The charm of ultra-naturalistic, slice of life films where little happens must lie with the characters and the quality of the relationships that are drawn in the film. Denied action or deep drama, we look to be compensated by complex and interesting characters, and their responses to the subtle trials of life. In Summer Hours, (L’heure d’ete) , writer/director Olivier Assayas understates even this facet of the story, preferring us to ponder the themes of his film – the significance of memory, the relative value of objects, and the changes that occur in family and society as generations come and go.
Frederic (Charles Berling), Adrienne (Juliette Binoche) and Jeremie (Jeremie Renier) are siblings, and all with busy lives. Adrienne lives in New York and designs for a Japanese multinational, and Jeremie has recently moved to China to manufacture shoes. It’s only Frederic, the eldest of the three, who has remained in France. We come across the siblings and a hoard of their children – the next generation of this story – in the beautiful old family home where their 75-year-old mother Helene (Edith Scob) lives surrounded by art and rare art-deco furniture. The objects were collected by a long deceased, and now famous artist uncle, and when Helene dies, the three siblings must decide what to do with the house, its contents and the memories and secrets that are part of the place.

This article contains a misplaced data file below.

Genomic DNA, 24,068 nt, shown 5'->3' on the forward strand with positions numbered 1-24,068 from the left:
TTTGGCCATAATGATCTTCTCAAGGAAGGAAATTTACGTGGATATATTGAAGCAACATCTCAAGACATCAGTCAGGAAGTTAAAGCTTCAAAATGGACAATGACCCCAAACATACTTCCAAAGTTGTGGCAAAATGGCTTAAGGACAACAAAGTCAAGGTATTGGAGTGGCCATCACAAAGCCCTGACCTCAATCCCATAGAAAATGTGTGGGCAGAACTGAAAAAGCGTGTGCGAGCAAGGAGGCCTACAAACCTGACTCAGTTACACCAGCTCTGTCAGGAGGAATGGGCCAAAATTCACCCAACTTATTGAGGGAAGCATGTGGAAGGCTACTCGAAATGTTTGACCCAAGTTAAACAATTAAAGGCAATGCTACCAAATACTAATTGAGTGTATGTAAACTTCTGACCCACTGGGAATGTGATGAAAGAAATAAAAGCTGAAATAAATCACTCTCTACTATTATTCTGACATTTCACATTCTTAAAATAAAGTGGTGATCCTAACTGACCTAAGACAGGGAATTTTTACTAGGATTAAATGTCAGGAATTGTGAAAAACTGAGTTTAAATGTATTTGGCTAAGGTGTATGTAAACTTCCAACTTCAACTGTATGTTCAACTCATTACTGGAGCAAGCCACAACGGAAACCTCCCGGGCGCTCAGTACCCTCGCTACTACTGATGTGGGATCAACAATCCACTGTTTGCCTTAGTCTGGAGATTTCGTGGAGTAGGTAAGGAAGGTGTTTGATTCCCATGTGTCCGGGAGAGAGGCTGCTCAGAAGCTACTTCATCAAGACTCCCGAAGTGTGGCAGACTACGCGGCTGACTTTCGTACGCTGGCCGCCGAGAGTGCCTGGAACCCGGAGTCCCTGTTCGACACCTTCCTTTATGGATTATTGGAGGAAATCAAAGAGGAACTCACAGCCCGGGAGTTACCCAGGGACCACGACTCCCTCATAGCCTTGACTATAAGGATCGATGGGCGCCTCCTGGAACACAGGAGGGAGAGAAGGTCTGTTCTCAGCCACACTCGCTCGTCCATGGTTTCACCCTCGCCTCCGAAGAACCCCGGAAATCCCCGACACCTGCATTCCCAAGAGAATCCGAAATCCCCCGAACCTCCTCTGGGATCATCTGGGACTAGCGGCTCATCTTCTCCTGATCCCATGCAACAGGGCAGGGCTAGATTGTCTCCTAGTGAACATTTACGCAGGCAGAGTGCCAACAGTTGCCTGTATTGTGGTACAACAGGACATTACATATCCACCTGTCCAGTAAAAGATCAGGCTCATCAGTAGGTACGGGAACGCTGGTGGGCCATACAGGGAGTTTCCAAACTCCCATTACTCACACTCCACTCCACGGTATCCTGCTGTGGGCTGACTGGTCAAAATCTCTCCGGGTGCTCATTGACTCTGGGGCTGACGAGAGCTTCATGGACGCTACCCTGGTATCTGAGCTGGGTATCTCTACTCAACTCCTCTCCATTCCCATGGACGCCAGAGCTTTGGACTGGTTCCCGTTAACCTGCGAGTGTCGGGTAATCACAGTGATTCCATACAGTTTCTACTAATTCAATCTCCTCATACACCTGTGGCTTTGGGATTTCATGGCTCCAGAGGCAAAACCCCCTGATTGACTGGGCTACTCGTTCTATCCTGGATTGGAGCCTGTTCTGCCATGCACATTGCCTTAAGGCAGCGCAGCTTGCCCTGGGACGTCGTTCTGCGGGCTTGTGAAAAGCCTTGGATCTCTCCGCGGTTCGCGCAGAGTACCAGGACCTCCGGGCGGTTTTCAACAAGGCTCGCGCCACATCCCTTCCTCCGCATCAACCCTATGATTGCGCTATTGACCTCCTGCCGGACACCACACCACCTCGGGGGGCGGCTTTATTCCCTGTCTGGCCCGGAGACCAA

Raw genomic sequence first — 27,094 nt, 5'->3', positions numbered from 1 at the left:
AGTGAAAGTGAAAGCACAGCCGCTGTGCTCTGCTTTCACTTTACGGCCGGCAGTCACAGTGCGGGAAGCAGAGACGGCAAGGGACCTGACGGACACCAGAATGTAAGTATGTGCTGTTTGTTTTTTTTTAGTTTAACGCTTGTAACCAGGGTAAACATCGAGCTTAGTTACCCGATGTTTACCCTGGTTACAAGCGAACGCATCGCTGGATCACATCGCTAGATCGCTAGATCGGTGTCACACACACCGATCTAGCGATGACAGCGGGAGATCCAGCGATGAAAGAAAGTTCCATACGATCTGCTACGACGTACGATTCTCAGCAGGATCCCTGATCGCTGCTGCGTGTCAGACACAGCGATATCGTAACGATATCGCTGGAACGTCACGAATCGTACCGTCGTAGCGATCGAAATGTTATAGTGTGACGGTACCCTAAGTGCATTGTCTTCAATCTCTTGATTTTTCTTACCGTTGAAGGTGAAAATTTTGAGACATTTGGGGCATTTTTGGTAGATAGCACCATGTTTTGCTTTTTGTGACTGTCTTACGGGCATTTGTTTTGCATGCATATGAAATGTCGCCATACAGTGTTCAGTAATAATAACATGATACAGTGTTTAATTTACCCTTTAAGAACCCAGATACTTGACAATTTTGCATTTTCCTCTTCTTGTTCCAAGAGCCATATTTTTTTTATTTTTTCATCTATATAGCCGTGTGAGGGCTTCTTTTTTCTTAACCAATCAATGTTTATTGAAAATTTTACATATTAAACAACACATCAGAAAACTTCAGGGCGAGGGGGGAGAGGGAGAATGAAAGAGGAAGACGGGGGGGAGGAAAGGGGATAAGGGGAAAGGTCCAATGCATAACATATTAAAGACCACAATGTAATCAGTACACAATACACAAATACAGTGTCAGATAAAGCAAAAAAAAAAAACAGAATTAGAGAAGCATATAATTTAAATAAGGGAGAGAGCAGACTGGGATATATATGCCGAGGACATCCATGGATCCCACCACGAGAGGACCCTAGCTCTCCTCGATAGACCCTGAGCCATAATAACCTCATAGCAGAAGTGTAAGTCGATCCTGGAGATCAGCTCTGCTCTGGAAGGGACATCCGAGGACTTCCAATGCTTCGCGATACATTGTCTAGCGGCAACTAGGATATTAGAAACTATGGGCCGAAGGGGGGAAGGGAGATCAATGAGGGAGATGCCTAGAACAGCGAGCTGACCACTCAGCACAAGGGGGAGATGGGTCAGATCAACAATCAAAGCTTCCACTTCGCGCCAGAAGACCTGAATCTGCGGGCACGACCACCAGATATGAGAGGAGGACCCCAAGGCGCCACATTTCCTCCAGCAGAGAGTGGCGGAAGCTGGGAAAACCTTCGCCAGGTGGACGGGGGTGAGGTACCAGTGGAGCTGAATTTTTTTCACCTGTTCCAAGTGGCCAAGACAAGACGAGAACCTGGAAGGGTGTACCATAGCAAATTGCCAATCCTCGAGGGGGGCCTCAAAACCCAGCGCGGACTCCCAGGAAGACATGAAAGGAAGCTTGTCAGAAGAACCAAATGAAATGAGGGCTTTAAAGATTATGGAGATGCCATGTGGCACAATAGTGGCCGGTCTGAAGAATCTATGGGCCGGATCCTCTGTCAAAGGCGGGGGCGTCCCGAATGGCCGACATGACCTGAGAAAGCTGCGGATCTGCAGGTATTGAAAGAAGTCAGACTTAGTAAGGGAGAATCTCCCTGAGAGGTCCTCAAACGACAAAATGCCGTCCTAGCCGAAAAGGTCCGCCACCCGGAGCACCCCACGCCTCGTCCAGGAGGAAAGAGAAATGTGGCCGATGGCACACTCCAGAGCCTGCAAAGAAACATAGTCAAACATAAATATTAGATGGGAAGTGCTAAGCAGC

Assayas uses a loose narrative framework to play with his ideas, and restrains his characters and their actions severely, making it difficult to warm to them, despite the excellent ensemble performances. With the exception of the family’s ageing housekeeper, there is little sense of poignancy in the events that follow Helene’s death, with Assayas more interested in following the journey of various key art objects than he is the people who decide their fate. It makes for very cerebral viewing and is almost certainly a legacy of the film’s original backer – The Musee d’Orsay.
The style of the film – using long takes of busy scenes, no music and few close ups – adds to this sense of detachment. We are – like visitors in the museum experience Assayas is critiquing – denied the quality of an emotional connection. Perhaps this is Assayas’ point – that it is only when objects are personal, practical and in daily use that they become loaded with real meaning.